Dr. Clark  Brixey  Md image

Dr. Clark Brixey Md

4094 4Th Ave., Ste. 200, Mail Code: 0834 Dept. Of Radiology Business Office, Ucsd
San Diego CA 92103
619 437-7636
Medical School: Other - Unknown
Accepts Medicare: No
Participates In eRX: No
Participates In PQRS: No
Participates In EHR: No
License #: 0101236649
NPI: 1912916008
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Pathologic and MR imaging features of benign fibrous soft-tissue tumors in adults. - Radiographics : a review publication of the Radiological Society of North America, Inc
Benign fibrous (fibroblastic or myofibroblastic) soft-tissue tumors are a heterogeneous group of fibrous lesions with widely varied anatomic locations, biologic behavior, and pathologic features. The four broad categories of fibrous proliferation are benign fibrous proliferations, fibromatoses, fibrosarcomas, and fibrous proliferations of infancy and childhood. The first two categories include nonaggressive fibroblastic lesions such as nodular fasciitis, as well as fibromatoses that demonstrate more aggressive biologic behavior (eg, desmoid tumors). In adults, fibrous tumors are among the most common soft-tissue lesions encountered in clinical practice. MR imaging can be useful for defining the intrinsic signal characteristics, size, and compartmental extension of these lesions. Histologic features of the tumor also may be depicted on T2-weighted MR images. Hypocellular fibrous tumors with dense collagenous components tend to have lower signal intensity on T2-weighted images than do lesions that are more cellular or that contain greater amounts of extracellular myxoid matrix. When interpreting MR images of soft-tissue masses in adults, radiologists should be aware of the clinical behavior, common sites of occurrence, and histopathologic and imaging features of the common benign fibrous soft-tissue tumors.
Impact of intensity-modulated radiotherapy on acute hematologic toxicity in women with gynecologic malignancies. - International journal of radiation oncology, biology, physics
To evaluate the impact of intensity-modulated whole pelvic radiotherapy (IM-WPRT) on acute hematologic toxicity (HT) in gynecology patients.Between February 2000 and June 2001, 36 patients (24 cervix, 12 uterus) received IM-WPRT. The target consisted of the upper vagina, parametria, uterus, and presacral and pelvic lymph nodes. Using commercially available software, seven or nine coplanar IM-WPRT plans were generated. The planning goals were to irradiate the target while minimizing the dose to the small bowel, bladder, and rectum. Pelvic bone marrow (BM) was not a constraint in the planning process. The variables analyzed included white blood count (WBC), absolute neutrophil count (ANC), platelets, and hemoglobin (Hgb) obtained before and weekly during RT. As a comparison, the HT in 88 patients (44 cervix, 44 uterus) treated to the same target volume and total dose (45 Gy) with conventional four-field WPRT was analyzed. In addition, the medullary spaces within the pelvic bones in 10 women were contoured and the average dose-volume histograms representing the pelvic BM were compared between the two groups.IM-WPRT patients had a lower median age (p = 0.008), higher percentage of squamous histologic features (p = 0.04), and were more likely to receive chemotherapy (CTX) (p = 0.02) than were the WPRT patients. No differences were seen in the baseline WBC, ANC, platelet, or Hgb levels between the two groups. Grade 2 or greater WBC, ANC, and Hgb toxicity was seen in 19.4%, 9.1%, and 8.6% of the IM-WPRT patients, respectively. Comparable rates were seen in the WPRT patients (WBC 21.6%, p = 0.79; ANC 8.3%, p = 0.91; Hgb 9.2%, p = 0.94). No Grade 2 or greater platelet toxicity was seen in either group. Significant HT was infrequent in women treated with RT alone and was comparable in the two groups. In contrast, WPRT + CTX patients experienced more Grade 2 or greater WBC toxicity (60% vs. 31.2%, p = 0.08) and developed lower median WBC (2.8 vs. 3.6 microg/dL, p = 0.05) and ANC (1874 vs. 2669, p = 0.04) nadirs than did IM-WPRT + CTX patients. Moreover, CTX was held more often in the WPRT group secondary to HT (40% vs. 12.5%, p = 0.06). Although Grade 2 or greater ANC (23.5% vs. 15.3%) and Hgb (35.2% vs. 15.2%) toxicity were lower in the IM-WPRT + CTX group, these differences did not reach statistical significance (p = 0.58 and p = 0.22, respectively). The comparison of pelvic BM dose-volume histograms revealed that IM-WPRT planning resulted in significantly less BM volume being irradiated compared with WPRT planning, particularly within the iliac crests.IM-WPRT has a favorable impact on the risk of acute HT in gynecology patients, particularly in those receiving CTX. Future work is needed to optimize BM sparing in these patients to reduce the risk of significant HT further.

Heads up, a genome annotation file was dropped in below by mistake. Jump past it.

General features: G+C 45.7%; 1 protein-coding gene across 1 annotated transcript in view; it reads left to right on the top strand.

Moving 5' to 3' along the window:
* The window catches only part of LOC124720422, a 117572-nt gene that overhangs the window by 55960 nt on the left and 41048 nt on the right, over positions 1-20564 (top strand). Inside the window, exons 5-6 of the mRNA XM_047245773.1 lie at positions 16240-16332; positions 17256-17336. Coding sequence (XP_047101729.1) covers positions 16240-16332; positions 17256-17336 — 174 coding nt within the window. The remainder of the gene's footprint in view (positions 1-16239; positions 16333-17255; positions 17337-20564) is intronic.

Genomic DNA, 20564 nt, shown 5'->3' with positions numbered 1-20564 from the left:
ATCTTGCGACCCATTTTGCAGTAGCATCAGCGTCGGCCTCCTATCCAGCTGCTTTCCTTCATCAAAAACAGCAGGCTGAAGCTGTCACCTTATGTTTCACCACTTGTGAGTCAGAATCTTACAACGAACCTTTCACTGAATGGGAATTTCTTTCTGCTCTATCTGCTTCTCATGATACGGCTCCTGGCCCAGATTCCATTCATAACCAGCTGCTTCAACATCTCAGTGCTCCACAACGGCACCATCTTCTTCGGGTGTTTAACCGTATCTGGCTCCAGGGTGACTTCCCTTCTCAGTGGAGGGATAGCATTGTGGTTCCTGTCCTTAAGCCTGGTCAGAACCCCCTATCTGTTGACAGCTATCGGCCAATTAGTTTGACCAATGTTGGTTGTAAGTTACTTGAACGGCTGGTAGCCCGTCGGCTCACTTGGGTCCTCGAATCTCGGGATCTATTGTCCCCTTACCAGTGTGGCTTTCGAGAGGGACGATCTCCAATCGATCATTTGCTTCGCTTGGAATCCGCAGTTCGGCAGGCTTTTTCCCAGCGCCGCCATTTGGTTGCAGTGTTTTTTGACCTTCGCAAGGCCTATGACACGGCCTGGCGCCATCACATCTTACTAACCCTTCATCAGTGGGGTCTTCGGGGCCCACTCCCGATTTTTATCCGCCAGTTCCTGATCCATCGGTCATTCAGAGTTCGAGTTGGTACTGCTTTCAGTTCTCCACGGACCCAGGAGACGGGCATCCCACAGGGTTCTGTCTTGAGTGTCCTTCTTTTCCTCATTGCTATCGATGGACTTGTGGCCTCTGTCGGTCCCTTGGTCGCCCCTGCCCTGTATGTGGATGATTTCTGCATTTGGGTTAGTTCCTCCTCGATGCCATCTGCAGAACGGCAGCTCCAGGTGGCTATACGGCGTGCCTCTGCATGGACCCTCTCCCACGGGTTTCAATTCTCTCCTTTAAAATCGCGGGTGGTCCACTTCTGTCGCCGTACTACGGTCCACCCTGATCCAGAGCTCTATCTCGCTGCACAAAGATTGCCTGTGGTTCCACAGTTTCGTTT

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4094 4Th Ave., Ste. 200, Mail Code: 0834 Dept. Of Radiology Business Office, Ucsd San Diego, CA 92103
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